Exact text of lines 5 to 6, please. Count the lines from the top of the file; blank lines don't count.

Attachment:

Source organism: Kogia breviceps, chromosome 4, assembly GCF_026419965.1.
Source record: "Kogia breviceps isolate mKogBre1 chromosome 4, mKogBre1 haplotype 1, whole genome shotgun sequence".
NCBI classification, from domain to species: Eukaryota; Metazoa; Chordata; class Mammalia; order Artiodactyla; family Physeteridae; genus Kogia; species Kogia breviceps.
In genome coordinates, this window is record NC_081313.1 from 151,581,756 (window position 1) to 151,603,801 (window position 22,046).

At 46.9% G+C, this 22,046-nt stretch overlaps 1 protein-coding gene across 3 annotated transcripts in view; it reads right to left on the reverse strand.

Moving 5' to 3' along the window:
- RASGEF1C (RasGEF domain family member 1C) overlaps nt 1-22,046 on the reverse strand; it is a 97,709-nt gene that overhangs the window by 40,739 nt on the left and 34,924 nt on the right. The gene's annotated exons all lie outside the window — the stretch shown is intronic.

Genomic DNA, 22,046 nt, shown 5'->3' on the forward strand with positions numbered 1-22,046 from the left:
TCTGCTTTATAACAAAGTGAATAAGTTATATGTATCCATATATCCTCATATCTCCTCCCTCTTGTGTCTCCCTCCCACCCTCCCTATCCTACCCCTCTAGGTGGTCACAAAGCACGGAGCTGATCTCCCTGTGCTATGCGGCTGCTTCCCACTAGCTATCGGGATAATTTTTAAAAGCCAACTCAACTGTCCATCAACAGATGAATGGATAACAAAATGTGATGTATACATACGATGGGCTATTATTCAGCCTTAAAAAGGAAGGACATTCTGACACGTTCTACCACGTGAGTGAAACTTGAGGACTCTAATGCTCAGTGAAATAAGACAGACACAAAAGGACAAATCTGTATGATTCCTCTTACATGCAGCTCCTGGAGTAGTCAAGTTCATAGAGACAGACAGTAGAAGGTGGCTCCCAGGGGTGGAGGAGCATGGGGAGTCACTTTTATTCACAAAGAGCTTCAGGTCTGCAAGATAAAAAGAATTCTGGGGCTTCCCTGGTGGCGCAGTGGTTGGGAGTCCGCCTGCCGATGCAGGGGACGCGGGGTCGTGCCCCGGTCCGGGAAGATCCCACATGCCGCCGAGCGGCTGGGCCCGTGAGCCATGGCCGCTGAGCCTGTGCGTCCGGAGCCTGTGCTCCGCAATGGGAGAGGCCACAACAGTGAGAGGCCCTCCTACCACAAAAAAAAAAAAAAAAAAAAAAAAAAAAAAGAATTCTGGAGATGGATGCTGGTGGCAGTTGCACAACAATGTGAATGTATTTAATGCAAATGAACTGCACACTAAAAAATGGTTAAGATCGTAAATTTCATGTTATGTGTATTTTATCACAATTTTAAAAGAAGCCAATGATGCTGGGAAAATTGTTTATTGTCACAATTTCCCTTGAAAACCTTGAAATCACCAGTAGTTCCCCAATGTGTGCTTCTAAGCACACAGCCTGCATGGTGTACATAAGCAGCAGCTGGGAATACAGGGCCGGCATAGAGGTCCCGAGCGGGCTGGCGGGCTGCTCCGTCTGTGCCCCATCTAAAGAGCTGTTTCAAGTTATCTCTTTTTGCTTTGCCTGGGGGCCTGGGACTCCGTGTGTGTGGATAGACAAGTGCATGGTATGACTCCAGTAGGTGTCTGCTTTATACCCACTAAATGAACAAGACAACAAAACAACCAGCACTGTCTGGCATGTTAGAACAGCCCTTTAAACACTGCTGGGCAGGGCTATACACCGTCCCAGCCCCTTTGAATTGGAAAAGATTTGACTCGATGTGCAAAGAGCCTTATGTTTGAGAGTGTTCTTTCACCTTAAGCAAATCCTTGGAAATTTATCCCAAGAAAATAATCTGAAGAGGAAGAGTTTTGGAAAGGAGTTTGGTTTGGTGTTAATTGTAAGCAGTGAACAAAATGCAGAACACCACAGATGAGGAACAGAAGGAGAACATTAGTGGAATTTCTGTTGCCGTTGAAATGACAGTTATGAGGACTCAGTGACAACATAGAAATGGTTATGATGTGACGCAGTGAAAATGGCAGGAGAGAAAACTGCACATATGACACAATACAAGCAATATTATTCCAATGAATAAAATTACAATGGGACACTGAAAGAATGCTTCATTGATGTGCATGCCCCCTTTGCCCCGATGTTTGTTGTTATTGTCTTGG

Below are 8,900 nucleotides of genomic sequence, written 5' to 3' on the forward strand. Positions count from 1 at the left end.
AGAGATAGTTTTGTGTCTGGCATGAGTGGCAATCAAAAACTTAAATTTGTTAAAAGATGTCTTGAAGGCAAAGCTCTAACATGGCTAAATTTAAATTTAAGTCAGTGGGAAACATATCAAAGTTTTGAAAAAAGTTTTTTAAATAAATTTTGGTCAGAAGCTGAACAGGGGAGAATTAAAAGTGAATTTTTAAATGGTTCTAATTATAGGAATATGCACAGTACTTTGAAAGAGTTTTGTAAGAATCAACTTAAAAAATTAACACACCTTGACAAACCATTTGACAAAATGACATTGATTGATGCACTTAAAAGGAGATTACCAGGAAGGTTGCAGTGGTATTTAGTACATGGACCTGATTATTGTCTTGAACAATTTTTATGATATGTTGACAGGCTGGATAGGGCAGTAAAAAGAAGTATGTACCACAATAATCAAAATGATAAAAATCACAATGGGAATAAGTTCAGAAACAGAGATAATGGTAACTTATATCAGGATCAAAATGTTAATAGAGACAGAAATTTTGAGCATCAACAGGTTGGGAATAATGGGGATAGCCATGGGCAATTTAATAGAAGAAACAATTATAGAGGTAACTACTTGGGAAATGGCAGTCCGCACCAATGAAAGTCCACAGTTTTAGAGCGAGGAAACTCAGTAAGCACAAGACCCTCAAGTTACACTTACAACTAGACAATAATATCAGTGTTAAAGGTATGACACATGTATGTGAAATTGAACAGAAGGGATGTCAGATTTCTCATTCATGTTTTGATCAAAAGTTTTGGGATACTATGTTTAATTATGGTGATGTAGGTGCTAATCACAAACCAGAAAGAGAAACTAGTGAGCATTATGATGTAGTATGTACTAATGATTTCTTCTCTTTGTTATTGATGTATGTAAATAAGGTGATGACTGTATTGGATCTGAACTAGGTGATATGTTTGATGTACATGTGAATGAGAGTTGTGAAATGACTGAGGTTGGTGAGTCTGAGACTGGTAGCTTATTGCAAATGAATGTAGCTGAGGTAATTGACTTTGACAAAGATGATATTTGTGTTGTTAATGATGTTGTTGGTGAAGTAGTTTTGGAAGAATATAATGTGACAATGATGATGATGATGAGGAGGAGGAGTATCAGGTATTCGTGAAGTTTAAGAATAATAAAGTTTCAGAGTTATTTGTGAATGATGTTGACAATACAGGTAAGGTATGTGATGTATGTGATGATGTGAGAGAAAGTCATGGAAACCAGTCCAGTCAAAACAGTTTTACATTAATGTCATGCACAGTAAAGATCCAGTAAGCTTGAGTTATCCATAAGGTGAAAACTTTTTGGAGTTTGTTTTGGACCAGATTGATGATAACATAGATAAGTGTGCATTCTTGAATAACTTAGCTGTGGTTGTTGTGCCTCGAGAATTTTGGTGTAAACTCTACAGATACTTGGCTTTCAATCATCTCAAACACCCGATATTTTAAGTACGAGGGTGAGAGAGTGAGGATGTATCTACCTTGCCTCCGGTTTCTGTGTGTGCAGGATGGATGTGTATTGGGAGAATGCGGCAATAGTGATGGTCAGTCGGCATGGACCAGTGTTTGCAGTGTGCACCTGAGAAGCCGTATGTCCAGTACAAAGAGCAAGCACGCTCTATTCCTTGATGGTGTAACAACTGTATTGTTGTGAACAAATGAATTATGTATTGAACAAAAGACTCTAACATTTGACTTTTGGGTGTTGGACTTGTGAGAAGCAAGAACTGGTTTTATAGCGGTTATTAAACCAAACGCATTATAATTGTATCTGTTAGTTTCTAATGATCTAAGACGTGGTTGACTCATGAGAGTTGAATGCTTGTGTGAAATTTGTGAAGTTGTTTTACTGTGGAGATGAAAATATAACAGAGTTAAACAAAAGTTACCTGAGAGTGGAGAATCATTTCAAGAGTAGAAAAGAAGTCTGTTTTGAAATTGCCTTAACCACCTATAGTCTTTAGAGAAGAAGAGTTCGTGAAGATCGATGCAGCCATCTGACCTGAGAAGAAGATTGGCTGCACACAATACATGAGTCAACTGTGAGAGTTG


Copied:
At 46.9% G+C, this 22,046-nt stretch overlaps 1 protein-coding gene across 3 annotated transcripts in view; it reads right to left on the reverse strand.

Moving 5' to 3' along the window: